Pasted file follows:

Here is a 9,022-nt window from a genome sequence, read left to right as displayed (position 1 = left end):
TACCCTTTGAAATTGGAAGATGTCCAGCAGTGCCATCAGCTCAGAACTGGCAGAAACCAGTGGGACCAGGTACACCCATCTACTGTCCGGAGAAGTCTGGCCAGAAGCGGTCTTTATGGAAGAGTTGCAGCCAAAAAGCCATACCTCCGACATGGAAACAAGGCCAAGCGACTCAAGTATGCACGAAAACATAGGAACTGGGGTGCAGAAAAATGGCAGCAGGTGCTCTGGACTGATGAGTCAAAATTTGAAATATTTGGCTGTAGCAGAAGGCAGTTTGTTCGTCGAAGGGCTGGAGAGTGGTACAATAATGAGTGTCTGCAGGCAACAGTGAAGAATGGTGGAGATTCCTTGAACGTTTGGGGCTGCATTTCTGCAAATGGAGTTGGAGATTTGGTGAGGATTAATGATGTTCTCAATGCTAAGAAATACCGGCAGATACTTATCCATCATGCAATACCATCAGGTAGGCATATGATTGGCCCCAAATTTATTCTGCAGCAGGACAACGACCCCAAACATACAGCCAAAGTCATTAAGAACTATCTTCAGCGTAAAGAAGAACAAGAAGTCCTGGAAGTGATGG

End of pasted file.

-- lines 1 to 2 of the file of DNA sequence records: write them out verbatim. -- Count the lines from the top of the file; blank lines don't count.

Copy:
Here is a 9,022-nt window from a genome sequence, read left to right as displayed (position 1 = left end):
TACCCTTTGAAATTGGAAGATGTCCAGCAGTGCCATCAGCTCAGAACTGGCAGAAACCAGTGGGACCAGGTACACCCATCTACTGTCCGGAGAAGTCTGGCCAGAAGCGGTCTTTATGGAAGAGTTGCAGCCAAAAAGCCATACCTCCGACATGGAAACAAGGCCAAGCGACTCAAGTATGCACGAAAACATAGGAACTGGGGTGCAGAAAAATGGCAGCAGGTGCTCTGGACTGATGAGTCAAAATTTGAAATATTTGGCTGTAGCAGAAGGCAGTTTGTTCGTCGAAGGGCTGGAGAGTGGTACAATAATGAGTGTCTGCAGGCAACAGTGAAGAATGGTGGAGATTCCTTGAACGTTTGGGGCTGCATTTCTGCAAATGGAGTTGGAGATTTGGTGAGGATTAATGATGTTCTCAATGCTAAGAAATACCGGCAGATACTTATCCATCATGCAATACCATCAGGTAGGCATATGATTGGCCCCAAATTTATTCTGCAGCAGGACAACGACCCCAAACATACAGCCAAAGTCATTAAGAACTATCTTCAGCGTAAAGAAGAACAAGAAGTCCTGGAAGTGATGG